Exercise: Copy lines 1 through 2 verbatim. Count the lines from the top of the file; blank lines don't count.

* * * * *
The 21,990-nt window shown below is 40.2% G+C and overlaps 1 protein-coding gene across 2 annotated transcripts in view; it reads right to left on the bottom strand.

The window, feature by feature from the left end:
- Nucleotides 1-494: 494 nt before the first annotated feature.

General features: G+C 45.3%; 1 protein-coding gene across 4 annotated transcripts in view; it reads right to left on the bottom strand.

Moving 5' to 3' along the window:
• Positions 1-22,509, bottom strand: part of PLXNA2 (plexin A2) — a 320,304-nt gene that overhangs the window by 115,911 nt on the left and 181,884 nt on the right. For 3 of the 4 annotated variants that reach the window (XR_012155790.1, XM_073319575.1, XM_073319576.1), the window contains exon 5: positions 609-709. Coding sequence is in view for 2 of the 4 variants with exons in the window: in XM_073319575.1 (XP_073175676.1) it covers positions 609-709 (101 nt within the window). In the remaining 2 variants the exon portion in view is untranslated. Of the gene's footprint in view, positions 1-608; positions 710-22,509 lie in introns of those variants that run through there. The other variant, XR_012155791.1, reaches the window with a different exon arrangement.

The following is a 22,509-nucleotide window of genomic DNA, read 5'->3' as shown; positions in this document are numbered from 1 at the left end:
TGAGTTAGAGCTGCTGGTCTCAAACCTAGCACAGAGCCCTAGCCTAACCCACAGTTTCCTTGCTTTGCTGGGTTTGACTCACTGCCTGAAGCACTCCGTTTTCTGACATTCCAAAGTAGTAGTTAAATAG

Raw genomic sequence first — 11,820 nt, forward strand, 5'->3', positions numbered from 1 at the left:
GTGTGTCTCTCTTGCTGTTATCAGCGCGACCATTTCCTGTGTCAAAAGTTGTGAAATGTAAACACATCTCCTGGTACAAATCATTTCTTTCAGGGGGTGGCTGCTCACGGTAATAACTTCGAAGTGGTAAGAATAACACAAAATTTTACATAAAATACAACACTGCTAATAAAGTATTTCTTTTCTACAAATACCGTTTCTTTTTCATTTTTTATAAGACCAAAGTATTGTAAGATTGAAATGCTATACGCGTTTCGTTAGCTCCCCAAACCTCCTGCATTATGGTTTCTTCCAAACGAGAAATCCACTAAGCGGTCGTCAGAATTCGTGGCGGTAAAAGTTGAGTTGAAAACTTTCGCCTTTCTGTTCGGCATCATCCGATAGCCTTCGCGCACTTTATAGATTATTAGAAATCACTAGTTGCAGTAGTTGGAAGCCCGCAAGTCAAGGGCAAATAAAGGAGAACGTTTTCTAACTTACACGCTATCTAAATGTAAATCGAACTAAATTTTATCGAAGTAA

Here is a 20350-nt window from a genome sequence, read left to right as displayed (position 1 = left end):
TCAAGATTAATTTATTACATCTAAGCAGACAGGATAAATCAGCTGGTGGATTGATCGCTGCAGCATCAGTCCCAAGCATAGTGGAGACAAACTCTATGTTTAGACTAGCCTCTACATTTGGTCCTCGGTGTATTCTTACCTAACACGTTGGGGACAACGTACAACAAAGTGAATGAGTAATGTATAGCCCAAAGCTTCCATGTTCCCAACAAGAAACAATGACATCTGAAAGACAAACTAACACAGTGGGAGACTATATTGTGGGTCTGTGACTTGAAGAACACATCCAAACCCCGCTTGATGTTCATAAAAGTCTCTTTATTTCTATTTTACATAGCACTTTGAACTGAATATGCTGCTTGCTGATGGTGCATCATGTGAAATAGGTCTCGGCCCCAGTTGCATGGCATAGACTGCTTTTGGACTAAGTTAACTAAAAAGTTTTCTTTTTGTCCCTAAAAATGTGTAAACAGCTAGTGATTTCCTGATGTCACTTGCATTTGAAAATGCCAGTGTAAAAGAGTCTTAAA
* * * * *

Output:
The 21,990-nt window shown below is 40.2% G+C and overlaps 1 protein-coding gene across 2 annotated transcripts in view; it reads right to left on the bottom strand.

The window, feature by feature from the left end: